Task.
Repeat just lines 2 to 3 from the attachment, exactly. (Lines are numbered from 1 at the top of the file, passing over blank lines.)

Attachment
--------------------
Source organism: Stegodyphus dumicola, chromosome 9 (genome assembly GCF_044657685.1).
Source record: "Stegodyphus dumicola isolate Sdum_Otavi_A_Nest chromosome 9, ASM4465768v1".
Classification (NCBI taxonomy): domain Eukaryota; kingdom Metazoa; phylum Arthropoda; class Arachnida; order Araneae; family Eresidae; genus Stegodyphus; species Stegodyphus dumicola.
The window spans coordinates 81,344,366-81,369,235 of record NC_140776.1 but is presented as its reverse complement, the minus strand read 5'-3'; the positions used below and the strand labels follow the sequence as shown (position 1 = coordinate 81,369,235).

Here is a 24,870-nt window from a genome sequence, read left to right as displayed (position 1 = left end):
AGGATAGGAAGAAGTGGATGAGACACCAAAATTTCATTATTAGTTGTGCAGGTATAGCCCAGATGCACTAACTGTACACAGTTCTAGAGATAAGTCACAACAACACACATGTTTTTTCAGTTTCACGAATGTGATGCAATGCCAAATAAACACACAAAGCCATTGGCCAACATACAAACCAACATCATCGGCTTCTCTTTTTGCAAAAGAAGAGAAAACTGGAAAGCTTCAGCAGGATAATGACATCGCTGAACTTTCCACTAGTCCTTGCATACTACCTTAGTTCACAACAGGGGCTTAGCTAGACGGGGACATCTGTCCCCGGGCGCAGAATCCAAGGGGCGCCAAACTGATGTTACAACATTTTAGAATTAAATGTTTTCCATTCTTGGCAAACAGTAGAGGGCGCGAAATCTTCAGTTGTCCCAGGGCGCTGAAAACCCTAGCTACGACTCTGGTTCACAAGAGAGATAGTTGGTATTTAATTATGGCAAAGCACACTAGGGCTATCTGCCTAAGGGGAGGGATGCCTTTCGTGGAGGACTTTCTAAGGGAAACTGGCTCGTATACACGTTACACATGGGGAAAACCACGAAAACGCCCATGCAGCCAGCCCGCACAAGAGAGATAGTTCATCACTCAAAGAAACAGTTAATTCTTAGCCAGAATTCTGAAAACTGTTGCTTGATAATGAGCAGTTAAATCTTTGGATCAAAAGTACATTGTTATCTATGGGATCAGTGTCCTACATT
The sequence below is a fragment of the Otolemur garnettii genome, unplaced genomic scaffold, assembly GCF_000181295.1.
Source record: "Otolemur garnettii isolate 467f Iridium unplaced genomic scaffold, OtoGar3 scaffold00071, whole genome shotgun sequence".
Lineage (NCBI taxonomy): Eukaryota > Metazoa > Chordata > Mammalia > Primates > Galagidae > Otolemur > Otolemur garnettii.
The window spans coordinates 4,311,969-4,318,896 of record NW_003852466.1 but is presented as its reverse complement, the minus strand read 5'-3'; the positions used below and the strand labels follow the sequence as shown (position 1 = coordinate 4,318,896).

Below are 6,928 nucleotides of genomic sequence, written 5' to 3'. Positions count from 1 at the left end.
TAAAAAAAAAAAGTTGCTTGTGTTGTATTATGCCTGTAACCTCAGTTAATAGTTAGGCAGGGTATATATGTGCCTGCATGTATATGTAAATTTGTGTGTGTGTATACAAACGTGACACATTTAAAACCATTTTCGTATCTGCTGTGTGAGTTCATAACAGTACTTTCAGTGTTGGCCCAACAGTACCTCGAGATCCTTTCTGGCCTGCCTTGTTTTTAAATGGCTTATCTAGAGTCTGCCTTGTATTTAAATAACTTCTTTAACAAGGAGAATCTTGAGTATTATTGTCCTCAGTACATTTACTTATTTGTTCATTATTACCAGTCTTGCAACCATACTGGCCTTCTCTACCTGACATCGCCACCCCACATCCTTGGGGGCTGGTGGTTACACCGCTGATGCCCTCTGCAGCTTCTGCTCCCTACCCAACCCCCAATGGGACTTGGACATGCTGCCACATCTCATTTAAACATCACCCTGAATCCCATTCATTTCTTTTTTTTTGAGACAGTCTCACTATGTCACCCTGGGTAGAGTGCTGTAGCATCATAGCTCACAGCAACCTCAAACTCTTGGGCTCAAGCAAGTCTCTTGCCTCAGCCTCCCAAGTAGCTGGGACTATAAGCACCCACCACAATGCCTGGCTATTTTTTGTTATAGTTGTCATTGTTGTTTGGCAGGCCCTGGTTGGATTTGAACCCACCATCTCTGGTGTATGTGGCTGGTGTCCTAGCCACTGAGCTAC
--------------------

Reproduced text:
Source record: "Stegodyphus dumicola isolate Sdum_Otavi_A_Nest chromosome 9, ASM4465768v1".
Classification (NCBI taxonomy): domain Eukaryota; kingdom Metazoa; phylum Arthropoda; class Arachnida; order Araneae; family Eresidae; genus Stegodyphus; species Stegodyphus dumicola.